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Through his descendants, the legacy of Paul Revere gallops on

Avery Revere (left) and Paul Revere lll talked about their father, Paul Revere Jr., while standing in his office and about what it’s like to carry that famous name into the 21st century.
Avery Revere (left) and Paul Revere lll talked about their father, Paul Revere Jr., while standing in his office and about what it’s like to carry that famous name into the 21st century.David L. Ryan/Globe Staff

BARNSTABLE — The Paul Revere of Revolutionary War fame is a mythic figure in the national story: patriot, silversmith, military man, bell caster. In John Singleton Copley’s famous portrait, Revere’s direct and steady gaze symbolizes a confident, no-frills America.

But being the Paul Revere who was immortalized for a midnight ride in 1775 is one thing. Being Paul Revere in 21st-century Massachusetts is another.

“I don’t consider myself all that special,” said Paul Revere III, slightly bemused that he might be seen differently. “I’m just a person.”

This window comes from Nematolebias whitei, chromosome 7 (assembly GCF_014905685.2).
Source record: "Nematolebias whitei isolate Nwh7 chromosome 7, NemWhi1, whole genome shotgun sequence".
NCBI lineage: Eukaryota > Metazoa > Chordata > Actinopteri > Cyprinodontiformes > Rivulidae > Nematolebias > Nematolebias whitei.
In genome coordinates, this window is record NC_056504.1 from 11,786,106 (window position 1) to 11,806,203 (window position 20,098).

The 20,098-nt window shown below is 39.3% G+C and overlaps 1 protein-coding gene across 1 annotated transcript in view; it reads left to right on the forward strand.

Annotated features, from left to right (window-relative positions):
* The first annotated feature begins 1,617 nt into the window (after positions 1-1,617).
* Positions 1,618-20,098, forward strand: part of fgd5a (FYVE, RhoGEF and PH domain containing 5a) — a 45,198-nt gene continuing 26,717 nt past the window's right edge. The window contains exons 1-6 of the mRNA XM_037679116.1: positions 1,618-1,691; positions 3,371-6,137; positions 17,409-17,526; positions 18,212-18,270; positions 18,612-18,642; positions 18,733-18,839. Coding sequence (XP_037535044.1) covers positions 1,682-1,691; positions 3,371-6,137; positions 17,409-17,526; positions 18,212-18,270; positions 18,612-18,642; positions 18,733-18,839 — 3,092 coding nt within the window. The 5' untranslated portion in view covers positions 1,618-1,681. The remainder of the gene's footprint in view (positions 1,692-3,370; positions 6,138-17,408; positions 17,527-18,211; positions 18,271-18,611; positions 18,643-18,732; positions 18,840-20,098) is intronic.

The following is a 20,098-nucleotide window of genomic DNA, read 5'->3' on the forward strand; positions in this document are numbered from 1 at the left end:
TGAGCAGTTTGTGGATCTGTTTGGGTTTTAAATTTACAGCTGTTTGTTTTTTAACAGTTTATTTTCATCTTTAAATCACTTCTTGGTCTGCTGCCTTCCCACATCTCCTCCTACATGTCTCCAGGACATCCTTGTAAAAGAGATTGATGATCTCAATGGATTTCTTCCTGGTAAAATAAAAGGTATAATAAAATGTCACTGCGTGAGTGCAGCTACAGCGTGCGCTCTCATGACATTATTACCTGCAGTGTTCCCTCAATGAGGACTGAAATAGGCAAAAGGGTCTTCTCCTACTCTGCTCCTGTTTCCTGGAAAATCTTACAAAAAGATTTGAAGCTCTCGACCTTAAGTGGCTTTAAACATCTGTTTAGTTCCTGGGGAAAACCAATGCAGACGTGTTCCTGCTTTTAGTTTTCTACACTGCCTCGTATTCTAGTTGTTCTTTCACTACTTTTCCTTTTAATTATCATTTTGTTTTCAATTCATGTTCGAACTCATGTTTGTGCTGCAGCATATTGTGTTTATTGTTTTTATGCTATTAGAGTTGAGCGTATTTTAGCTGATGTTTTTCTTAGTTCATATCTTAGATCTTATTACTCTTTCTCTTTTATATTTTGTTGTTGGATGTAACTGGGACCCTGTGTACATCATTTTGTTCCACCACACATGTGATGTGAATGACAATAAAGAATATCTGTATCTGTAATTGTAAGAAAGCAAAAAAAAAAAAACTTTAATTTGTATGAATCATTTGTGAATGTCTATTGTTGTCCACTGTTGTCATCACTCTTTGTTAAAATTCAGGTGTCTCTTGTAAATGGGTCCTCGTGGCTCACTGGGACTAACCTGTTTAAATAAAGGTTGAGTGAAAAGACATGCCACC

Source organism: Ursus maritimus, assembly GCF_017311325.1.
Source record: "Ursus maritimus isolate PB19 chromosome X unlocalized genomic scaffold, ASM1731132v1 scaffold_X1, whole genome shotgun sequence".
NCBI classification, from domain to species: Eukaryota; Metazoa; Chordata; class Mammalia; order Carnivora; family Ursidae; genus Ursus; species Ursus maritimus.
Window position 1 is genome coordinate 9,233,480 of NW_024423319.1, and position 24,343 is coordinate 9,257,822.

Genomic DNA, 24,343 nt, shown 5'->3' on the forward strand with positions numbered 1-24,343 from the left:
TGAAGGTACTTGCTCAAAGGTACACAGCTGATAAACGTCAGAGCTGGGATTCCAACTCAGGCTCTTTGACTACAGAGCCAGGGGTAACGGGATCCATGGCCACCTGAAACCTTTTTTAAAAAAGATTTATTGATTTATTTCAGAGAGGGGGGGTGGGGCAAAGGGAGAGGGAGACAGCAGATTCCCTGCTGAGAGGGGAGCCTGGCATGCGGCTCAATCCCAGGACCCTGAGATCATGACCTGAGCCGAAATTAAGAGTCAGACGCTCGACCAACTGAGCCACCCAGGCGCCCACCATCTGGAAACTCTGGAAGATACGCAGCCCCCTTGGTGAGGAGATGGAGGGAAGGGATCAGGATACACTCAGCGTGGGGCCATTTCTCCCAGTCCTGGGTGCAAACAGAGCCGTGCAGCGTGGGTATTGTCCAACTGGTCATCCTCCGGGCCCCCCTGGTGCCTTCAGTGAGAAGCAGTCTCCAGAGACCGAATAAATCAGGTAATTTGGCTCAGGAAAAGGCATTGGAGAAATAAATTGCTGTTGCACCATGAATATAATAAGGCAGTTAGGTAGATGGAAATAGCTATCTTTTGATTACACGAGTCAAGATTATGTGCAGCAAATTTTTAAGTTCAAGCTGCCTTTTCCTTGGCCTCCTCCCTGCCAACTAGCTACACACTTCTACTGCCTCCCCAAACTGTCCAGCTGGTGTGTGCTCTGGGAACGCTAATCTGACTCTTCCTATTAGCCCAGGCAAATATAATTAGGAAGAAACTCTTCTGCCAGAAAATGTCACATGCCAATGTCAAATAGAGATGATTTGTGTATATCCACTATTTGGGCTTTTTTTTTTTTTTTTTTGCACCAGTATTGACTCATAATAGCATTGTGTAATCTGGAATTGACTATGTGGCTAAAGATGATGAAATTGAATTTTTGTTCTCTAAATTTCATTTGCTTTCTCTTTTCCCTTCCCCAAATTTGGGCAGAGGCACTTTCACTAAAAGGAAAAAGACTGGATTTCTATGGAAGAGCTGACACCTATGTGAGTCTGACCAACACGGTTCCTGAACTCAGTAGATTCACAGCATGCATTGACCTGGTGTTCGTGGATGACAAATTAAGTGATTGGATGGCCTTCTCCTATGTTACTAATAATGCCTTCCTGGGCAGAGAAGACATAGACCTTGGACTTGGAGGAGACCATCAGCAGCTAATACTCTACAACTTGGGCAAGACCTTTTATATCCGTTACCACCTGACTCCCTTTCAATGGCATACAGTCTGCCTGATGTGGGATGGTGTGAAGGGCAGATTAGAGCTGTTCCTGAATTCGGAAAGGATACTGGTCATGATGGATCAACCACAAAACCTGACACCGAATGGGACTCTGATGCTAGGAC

A person with quite the family backstory.

Revere, 58, is the great-great-greatgreat-grandson of the famous patriot, and he’s aware of the honor and responsibility of being a direct descendant — and namesake — of a touchstone figure of American history.

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“When we were young, we were made fun of,” Revere said with a chuckle as he sat with his sister, Avery, near Cape Cod Bay. “I can remember getting crank calls. I give away more business cards just because people will say, ‘Sure.’ ”

But it’s a legacy that he and Avery Revere cherish, in no small part because of the sense of civic responsibility they gleaned from their father, Paul Revere Jr., the longtime president of the organization that runs the Paul Revere House in Boston’s North End.